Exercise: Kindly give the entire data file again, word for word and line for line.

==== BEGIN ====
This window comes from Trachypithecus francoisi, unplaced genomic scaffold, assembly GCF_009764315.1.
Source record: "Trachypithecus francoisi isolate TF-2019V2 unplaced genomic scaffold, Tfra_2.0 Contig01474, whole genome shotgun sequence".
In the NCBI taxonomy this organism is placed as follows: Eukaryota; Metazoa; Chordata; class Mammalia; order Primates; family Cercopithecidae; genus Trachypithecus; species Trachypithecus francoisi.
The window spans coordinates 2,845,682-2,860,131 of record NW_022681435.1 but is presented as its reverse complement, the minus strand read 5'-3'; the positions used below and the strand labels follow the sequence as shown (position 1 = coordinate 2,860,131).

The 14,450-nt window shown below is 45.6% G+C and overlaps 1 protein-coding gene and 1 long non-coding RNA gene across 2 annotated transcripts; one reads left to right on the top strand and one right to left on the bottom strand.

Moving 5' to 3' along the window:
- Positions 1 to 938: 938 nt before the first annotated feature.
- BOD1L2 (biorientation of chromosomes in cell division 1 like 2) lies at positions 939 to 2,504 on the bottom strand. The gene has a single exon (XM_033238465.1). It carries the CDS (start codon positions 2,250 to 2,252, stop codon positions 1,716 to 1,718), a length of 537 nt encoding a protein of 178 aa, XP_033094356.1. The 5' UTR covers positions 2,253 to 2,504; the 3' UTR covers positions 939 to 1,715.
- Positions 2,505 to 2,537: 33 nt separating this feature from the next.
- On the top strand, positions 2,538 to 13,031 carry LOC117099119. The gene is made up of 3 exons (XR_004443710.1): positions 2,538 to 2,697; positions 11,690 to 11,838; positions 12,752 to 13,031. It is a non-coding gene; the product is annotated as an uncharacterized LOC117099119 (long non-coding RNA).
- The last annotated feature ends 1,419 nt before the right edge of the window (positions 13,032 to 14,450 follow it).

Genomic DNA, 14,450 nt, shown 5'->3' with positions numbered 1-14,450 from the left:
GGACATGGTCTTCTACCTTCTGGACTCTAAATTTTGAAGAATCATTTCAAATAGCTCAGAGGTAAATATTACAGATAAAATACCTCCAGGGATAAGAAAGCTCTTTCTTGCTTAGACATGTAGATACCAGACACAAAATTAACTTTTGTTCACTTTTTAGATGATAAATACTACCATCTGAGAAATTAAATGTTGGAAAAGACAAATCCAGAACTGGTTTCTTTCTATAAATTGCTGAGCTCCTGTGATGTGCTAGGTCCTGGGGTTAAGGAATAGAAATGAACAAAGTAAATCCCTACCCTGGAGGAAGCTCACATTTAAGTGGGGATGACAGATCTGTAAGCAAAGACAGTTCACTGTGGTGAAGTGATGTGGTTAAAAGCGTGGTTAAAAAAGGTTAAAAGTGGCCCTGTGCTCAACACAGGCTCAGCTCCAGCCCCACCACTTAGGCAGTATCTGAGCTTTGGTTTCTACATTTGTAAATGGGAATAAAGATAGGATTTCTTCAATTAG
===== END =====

This window comes from Trachypithecus francoisi, unplaced genomic scaffold, assembly GCF_009764315.1.
Source record: "Trachypithecus francoisi isolate TF-2019V2 unplaced genomic scaffold, Tfra_2.0 Contig01474, whole genome shotgun sequence".
In the NCBI taxonomy this organism is placed as follows: Eukaryota; Metazoa; Chordata; class Mammalia; order Primates; family Cercopithecidae; genus Trachypithecus; species Trachypithecus francoisi.
The window spans coordinates 2,845,682-2,860,131 of record NW_022681435.1 but is presented as its reverse complement, the minus strand read 5'-3'; the positions used below and the strand labels follow the sequence as shown (position 1 = coordinate 2,860,131).

The 14,450-nt window shown below is 45.6% G+C and overlaps 1 protein-coding gene and 1 long non-coding RNA gene across 2 annotated transcripts; one reads left to right on the top strand and one right to left on the bottom strand.

Moving 5' to 3' along the window:
- Positions 1 to 938: 938 nt before the first annotated feature.
- BOD1L2 (biorientation of chromosomes in cell division 1 like 2) lies at positions 939 to 2,504 on the bottom strand. The gene has a single exon (XM_033238465.1). It carries the CDS (start codon positions 2,250 to 2,252, stop codon positions 1,716 to 1,718), a length of 537 nt encoding a protein of 178 aa, XP_033094356.1. The 5' UTR covers positions 2,253 to 2,504; the 3' UTR covers positions 939 to 1,715.
- Positions 2,505 to 2,537: 33 nt separating this feature from the next.
- On the top strand, positions 2,538 to 13,031 carry LOC117099119. The gene is made up of 3 exons (XR_004443710.1): positions 2,538 to 2,697; positions 11,690 to 11,838; positions 12,752 to 13,031. It is a non-coding gene; the product is annotated as an uncharacterized LOC117099119 (long non-coding RNA).
- The last annotated feature ends 1,419 nt before the right edge of the window (positions 13,032 to 14,450 follow it).

Genomic DNA, 14,450 nt, shown 5'->3' with positions numbered 1-14,450 from the left:
GGACATGGTCTTCTACCTTCTGGACTCTAAATTTTGAAGAATCATTTCAAATAGCTCAGAGGTAAATATTACAGATAAAATACCTCCAGGGATAAGAAAGCTCTTTCTTGCTTAGACATGTAGATACCAGACACAAAATTAACTTTTGTTCACTTTTTAGATGATAAATACTACCATCTGAGAAATTAAATGTTGGAAAAGACAAATCCAGAACTGGTTTCTTTCTATAAATTGCTGAGCTCCTGTGATGTGCTAGGTCCTGGGGTTAAGGAATAGAAATGAACAAAGTAAATCCCTACCCTGGAGGAAGCTCACATTTAAGTGGGGATGACAGATCTGTAAGCAAAGACAGTTCACTGTGGTGAAGTGATGTGGTTAAAAGCGTGGTTAAAAAAGGTTAAAAGTGGCCCTGTGCTCAACACAGGCTCAGCTCCAGCCCCACCACTTAGGCAGTATCTGAGCTTTGGTTTCTACATTTGTAAATGGGAATAAAGATAGGATTTCTTCAATTAG